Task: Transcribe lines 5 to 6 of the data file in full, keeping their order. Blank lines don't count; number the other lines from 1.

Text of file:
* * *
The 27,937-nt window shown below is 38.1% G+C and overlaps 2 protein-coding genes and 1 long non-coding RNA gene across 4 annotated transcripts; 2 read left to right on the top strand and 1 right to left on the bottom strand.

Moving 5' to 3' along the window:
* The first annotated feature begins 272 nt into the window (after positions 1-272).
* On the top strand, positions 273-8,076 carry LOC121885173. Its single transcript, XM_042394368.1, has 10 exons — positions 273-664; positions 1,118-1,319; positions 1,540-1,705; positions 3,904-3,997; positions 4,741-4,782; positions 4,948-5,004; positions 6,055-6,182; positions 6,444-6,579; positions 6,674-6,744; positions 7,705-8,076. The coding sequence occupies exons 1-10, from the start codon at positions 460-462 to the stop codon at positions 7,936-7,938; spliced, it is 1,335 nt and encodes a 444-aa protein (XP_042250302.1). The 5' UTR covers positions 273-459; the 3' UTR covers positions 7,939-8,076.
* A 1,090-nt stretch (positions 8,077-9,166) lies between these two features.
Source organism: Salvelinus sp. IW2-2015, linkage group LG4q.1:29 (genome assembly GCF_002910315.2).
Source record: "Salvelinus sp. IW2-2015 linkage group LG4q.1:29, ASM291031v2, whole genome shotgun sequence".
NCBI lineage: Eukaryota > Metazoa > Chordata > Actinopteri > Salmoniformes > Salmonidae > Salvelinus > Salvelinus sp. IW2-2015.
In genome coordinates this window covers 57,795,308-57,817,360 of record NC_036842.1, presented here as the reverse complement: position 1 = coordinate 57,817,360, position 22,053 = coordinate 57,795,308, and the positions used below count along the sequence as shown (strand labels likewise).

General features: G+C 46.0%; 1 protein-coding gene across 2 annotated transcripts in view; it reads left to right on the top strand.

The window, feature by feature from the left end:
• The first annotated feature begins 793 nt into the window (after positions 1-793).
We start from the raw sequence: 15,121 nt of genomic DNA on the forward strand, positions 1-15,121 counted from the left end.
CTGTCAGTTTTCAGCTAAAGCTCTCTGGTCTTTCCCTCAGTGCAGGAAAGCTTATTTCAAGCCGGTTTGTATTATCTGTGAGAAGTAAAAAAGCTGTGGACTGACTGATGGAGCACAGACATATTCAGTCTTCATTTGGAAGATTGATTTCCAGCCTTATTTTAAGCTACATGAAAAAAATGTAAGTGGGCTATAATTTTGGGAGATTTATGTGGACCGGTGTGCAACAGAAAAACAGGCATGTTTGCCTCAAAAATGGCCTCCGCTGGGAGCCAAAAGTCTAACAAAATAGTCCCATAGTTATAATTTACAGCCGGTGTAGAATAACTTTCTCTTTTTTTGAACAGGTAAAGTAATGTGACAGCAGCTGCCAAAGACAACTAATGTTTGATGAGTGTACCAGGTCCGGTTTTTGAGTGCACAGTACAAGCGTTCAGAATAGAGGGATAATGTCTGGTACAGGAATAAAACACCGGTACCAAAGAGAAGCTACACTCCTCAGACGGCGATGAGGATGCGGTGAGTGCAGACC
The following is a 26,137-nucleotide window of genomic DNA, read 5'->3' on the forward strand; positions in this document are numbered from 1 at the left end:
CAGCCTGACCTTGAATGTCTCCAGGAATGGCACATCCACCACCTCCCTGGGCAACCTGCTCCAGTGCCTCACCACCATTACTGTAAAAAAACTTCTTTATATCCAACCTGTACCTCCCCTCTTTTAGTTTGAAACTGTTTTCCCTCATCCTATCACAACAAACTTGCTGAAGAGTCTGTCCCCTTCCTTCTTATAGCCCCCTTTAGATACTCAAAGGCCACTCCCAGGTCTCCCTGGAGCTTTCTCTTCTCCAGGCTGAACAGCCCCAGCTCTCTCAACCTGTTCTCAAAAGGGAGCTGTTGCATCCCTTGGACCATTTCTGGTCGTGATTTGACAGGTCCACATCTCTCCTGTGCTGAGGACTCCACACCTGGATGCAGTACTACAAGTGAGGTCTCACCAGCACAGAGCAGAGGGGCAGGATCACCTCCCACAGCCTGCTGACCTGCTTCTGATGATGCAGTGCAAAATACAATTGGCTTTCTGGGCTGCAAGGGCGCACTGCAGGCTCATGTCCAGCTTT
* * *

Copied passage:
* A 1,090-nt stretch (positions 8,077-9,166) lies between these two features.
Source organism: Salvelinus sp. IW2-2015, linkage group LG4q.1:29 (genome assembly GCF_002910315.2).